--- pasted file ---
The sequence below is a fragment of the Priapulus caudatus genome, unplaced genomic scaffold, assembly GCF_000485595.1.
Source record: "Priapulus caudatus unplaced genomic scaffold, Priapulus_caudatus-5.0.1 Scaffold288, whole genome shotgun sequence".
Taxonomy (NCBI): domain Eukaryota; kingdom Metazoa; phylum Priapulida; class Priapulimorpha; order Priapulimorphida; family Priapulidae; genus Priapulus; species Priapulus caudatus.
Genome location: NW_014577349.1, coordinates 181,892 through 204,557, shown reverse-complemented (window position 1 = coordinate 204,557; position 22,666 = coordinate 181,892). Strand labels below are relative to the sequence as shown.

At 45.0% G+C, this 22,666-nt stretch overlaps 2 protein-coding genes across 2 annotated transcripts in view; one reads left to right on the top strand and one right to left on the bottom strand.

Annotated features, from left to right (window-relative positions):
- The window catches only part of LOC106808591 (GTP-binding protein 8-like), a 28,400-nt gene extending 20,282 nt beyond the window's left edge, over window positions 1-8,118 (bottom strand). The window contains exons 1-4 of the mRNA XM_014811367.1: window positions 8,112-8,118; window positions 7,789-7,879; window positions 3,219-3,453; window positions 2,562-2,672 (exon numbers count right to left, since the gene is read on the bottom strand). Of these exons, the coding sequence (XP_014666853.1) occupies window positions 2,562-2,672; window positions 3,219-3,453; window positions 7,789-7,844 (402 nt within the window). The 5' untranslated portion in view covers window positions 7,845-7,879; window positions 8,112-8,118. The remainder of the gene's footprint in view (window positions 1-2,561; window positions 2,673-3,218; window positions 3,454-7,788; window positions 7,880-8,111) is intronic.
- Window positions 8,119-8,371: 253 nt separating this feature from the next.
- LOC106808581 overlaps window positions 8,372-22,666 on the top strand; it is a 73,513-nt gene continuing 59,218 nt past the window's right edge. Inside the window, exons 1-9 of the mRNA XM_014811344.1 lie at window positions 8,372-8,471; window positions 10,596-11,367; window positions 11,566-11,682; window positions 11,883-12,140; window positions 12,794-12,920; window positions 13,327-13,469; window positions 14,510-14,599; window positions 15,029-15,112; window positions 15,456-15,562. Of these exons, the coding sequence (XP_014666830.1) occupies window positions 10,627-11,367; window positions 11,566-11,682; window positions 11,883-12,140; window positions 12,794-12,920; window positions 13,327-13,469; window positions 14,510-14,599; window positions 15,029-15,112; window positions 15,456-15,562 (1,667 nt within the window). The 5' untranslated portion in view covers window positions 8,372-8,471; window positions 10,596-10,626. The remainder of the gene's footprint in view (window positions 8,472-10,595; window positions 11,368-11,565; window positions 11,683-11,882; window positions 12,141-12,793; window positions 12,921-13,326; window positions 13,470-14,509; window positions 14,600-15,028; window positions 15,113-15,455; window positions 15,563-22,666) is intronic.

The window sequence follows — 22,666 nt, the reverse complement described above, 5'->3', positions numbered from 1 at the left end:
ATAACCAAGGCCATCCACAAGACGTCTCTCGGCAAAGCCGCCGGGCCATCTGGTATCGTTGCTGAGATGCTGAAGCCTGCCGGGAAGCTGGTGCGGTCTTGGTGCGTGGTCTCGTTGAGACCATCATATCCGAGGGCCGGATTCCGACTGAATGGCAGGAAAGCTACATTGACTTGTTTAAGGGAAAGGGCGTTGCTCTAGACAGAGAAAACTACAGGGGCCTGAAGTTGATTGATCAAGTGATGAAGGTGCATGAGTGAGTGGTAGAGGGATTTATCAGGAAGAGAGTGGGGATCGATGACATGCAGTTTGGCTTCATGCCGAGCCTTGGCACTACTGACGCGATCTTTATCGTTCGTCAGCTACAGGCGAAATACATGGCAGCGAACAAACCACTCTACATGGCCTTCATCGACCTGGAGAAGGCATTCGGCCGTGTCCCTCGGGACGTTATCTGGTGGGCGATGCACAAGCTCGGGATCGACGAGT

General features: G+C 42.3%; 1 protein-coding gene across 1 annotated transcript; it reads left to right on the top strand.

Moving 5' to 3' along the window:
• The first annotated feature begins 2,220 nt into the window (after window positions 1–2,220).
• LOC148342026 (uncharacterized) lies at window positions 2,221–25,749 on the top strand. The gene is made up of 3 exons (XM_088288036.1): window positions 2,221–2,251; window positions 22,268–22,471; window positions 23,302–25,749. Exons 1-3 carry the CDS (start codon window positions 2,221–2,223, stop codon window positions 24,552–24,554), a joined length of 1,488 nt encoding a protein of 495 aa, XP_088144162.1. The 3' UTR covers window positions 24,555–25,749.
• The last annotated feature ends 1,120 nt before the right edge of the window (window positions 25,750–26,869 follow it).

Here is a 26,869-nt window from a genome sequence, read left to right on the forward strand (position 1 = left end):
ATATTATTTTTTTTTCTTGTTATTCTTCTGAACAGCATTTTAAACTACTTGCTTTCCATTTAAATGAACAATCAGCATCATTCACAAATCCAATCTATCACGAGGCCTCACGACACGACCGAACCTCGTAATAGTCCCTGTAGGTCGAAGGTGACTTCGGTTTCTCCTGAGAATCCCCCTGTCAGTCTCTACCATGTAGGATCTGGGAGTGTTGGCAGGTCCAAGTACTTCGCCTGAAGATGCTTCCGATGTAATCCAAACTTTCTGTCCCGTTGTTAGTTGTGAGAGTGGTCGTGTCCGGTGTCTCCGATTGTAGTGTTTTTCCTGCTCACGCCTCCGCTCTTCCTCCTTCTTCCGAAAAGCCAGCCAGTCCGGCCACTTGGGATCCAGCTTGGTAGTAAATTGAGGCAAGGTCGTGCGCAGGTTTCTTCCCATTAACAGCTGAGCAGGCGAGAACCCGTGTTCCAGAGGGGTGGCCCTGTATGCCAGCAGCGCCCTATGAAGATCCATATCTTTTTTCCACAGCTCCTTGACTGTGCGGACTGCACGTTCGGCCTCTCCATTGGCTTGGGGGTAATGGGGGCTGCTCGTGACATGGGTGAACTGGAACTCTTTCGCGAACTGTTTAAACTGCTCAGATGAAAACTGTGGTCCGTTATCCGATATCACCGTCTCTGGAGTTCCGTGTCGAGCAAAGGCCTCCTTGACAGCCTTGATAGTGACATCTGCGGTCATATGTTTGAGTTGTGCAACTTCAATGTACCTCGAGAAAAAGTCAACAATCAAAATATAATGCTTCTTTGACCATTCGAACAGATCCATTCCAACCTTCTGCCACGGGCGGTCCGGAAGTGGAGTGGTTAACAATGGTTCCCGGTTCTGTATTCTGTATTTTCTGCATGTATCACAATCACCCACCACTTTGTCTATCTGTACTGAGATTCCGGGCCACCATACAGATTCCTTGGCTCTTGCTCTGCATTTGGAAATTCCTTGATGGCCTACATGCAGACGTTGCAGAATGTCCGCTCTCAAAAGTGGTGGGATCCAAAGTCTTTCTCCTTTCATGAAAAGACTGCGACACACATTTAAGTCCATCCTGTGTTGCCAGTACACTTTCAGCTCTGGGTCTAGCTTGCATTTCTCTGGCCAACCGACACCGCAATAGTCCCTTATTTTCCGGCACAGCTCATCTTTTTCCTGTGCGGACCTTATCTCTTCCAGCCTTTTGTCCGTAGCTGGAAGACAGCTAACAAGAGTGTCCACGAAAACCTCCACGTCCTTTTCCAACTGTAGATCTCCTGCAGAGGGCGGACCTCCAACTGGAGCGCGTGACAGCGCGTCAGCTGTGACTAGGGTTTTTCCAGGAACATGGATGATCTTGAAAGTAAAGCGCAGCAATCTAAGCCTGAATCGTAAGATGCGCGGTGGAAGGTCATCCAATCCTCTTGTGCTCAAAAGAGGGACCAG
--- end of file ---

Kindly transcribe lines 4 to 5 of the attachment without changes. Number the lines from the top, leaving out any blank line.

Genome location: NW_014577349.1, coordinates 181,892 through 204,557, shown reverse-complemented (window position 1 = coordinate 204,557; position 22,666 = coordinate 181,892). Strand labels below are relative to the sequence as shown.

At 45.0% G+C, this 22,666-nt stretch overlaps 2 protein-coding genes across 2 annotated transcripts in view; one reads left to right on the top strand and one right to left on the bottom strand.